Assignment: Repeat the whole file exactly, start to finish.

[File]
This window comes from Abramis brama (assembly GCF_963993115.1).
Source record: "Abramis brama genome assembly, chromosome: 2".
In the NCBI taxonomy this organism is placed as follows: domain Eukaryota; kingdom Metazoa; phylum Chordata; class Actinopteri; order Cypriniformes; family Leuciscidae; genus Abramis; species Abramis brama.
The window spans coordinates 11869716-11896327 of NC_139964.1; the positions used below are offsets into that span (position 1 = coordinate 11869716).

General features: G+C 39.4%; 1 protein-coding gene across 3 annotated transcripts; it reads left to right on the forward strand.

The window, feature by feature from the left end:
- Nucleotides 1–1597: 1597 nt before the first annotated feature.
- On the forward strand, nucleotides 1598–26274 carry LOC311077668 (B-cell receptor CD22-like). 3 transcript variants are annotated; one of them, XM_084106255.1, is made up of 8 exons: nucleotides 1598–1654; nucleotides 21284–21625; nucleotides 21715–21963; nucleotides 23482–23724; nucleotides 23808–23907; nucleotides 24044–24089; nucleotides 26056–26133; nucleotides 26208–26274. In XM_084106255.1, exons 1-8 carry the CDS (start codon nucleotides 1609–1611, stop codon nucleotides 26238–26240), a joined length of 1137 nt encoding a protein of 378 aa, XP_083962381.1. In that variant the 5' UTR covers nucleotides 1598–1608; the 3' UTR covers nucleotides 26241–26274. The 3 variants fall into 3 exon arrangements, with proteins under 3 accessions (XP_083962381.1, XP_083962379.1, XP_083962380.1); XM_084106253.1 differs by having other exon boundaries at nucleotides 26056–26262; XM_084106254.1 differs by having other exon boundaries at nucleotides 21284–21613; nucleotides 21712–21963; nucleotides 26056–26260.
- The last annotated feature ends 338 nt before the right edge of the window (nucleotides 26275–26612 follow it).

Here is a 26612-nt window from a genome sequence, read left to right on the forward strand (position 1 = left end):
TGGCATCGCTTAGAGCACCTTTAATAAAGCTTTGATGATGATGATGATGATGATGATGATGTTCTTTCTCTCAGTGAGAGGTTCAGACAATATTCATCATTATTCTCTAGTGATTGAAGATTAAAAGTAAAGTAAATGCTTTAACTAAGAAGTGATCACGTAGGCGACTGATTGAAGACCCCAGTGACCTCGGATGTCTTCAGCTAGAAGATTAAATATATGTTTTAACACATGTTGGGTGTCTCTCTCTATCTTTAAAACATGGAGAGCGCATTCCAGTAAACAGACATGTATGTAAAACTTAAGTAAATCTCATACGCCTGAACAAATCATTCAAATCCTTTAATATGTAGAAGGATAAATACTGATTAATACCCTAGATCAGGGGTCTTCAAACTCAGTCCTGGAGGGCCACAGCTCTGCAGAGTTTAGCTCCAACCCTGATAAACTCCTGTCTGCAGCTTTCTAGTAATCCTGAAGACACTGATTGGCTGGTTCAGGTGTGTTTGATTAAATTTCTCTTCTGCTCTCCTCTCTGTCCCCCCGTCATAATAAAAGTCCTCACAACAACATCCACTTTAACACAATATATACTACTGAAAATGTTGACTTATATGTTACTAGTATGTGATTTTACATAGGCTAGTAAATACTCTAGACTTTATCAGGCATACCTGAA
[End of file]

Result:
This window comes from Abramis brama (assembly GCF_963993115.1).
Source record: "Abramis brama genome assembly, chromosome: 2".
In the NCBI taxonomy this organism is placed as follows: domain Eukaryota; kingdom Metazoa; phylum Chordata; class Actinopteri; order Cypriniformes; family Leuciscidae; genus Abramis; species Abramis brama.
The window spans coordinates 11869716-11896327 of NC_139964.1; the positions used below are offsets into that span (position 1 = coordinate 11869716).

General features: G+C 39.4%; 1 protein-coding gene across 3 annotated transcripts; it reads left to right on the forward strand.

The window, feature by feature from the left end:
- Nucleotides 1–1597: 1597 nt before the first annotated feature.
- On the forward strand, nucleotides 1598–26274 carry LOC311077668 (B-cell receptor CD22-like). 3 transcript variants are annotated; one of them, XM_084106255.1, is made up of 8 exons: nucleotides 1598–1654; nucleotides 21284–21625; nucleotides 21715–21963; nucleotides 23482–23724; nucleotides 23808–23907; nucleotides 24044–24089; nucleotides 26056–26133; nucleotides 26208–26274. In XM_084106255.1, exons 1-8 carry the CDS (start codon nucleotides 1609–1611, stop codon nucleotides 26238–26240), a joined length of 1137 nt encoding a protein of 378 aa, XP_083962381.1. In that variant the 5' UTR covers nucleotides 1598–1608; the 3' UTR covers nucleotides 26241–26274. The 3 variants fall into 3 exon arrangements, with proteins under 3 accessions (XP_083962381.1, XP_083962379.1, XP_083962380.1); XM_084106253.1 differs by having other exon boundaries at nucleotides 26056–26262; XM_084106254.1 differs by having other exon boundaries at nucleotides 21284–21613; nucleotides 21712–21963; nucleotides 26056–26260.
- The last annotated feature ends 338 nt before the right edge of the window (nucleotides 26275–26612 follow it).

Here is a 26612-nt window from a genome sequence, read left to right on the forward strand (position 1 = left end):
TGGCATCGCTTAGAGCACCTTTAATAAAGCTTTGATGATGATGATGATGATGATGATGATGTTCTTTCTCTCAGTGAGAGGTTCAGACAATATTCATCATTATTCTCTAGTGATTGAAGATTAAAAGTAAAGTAAATGCTTTAACTAAGAAGTGATCACGTAGGCGACTGATTGAAGACCCCAGTGACCTCGGATGTCTTCAGCTAGAAGATTAAATATATGTTTTAACACATGTTGGGTGTCTCTCTCTATCTTTAAAACATGGAGAGCGCATTCCAGTAAACAGACATGTATGTAAAACTTAAGTAAATCTCATACGCCTGAACAAATCATTCAAATCCTTTAATATGTAGAAGGATAAATACTGATTAATACCCTAGATCAGGGGTCTTCAAACTCAGTCCTGGAGGGCCACAGCTCTGCAGAGTTTAGCTCCAACCCTGATAAACTCCTGTCTGCAGCTTTCTAGTAATCCTGAAGACACTGATTGGCTGGTTCAGGTGTGTTTGATTAAATTTCTCTTCTGCTCTCCTCTCTGTCCCCCCGTCATAATAAAAGTCCTCACAACAACATCCACTTTAACACAATATATACTACTGAAAATGTTGACTTATATGTTACTAGTATGTGATTTTACATAGGCTAGTAAATACTCTAGACTTTATCAGGCATACCTGAA